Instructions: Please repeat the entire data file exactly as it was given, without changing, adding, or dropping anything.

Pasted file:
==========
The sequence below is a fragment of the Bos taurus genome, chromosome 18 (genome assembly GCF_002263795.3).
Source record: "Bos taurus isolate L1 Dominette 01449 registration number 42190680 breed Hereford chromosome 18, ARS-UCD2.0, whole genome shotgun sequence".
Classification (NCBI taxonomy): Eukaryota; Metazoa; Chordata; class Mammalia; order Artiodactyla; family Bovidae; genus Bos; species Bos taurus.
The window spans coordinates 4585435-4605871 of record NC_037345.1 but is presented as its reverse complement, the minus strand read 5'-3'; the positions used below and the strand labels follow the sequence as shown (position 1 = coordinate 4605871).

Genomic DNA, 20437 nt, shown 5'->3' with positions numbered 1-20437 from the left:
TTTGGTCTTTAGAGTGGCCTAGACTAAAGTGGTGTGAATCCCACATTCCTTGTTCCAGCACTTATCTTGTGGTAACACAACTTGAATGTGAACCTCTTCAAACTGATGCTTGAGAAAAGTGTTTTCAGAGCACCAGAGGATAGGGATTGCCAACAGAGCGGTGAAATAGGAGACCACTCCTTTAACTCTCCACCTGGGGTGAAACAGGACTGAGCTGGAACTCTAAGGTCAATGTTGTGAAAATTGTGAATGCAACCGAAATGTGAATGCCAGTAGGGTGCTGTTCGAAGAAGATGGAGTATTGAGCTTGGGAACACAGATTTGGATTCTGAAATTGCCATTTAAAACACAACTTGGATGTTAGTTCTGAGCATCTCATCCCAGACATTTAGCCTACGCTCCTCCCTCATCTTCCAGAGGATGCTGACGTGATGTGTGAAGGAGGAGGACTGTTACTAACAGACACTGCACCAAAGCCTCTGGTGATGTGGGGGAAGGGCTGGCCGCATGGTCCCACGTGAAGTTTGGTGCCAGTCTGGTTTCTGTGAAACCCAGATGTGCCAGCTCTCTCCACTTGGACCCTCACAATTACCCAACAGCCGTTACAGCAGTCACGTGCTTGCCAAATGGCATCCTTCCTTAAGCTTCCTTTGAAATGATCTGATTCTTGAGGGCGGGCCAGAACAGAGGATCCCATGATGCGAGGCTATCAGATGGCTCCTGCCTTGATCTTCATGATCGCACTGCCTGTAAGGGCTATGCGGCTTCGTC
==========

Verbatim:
The sequence below is a fragment of the Bos taurus genome, chromosome 18 (genome assembly GCF_002263795.3).
Source record: "Bos taurus isolate L1 Dominette 01449 registration number 42190680 breed Hereford chromosome 18, ARS-UCD2.0, whole genome shotgun sequence".
Classification (NCBI taxonomy): Eukaryota; Metazoa; Chordata; class Mammalia; order Artiodactyla; family Bovidae; genus Bos; species Bos taurus.
The window spans coordinates 4585435-4605871 of record NC_037345.1 but is presented as its reverse complement, the minus strand read 5'-3'; the positions used below and the strand labels follow the sequence as shown (position 1 = coordinate 4605871).

Genomic DNA, 20437 nt, shown 5'->3' with positions numbered 1-20437 from the left:
TTTGGTCTTTAGAGTGGCCTAGACTAAAGTGGTGTGAATCCCACATTCCTTGTTCCAGCACTTATCTTGTGGTAACACAACTTGAATGTGAACCTCTTCAAACTGATGCTTGAGAAAAGTGTTTTCAGAGCACCAGAGGATAGGGATTGCCAACAGAGCGGTGAAATAGGAGACCACTCCTTTAACTCTCCACCTGGGGTGAAACAGGACTGAGCTGGAACTCTAAGGTCAATGTTGTGAAAATTGTGAATGCAACCGAAATGTGAATGCCAGTAGGGTGCTGTTCGAAGAAGATGGAGTATTGAGCTTGGGAACACAGATTTGGATTCTGAAATTGCCATTTAAAACACAACTTGGATGTTAGTTCTGAGCATCTCATCCCAGACATTTAGCCTACGCTCCTCCCTCATCTTCCAGAGGATGCTGACGTGATGTGTGAAGGAGGAGGACTGTTACTAACAGACACTGCACCAAAGCCTCTGGTGATGTGGGGGAAGGGCTGGCCGCATGGTCCCACGTGAAGTTTGGTGCCAGTCTGGTTTCTGTGAAACCCAGATGTGCCAGCTCTCTCCACTTGGACCCTCACAATTACCCAACAGCCGTTACAGCAGTCACGTGCTTGCCAAATGGCATCCTTCCTTAAGCTTCCTTTGAAATGATCTGATTCTTGAGGGCGGGCCAGAACAGAGGATCCCATGATGCGAGGCTATCAGATGGCTCCTGCCTTGATCTTCATGATCGCACTGCCTGTAAGGGCTATGCGGCTTCGTC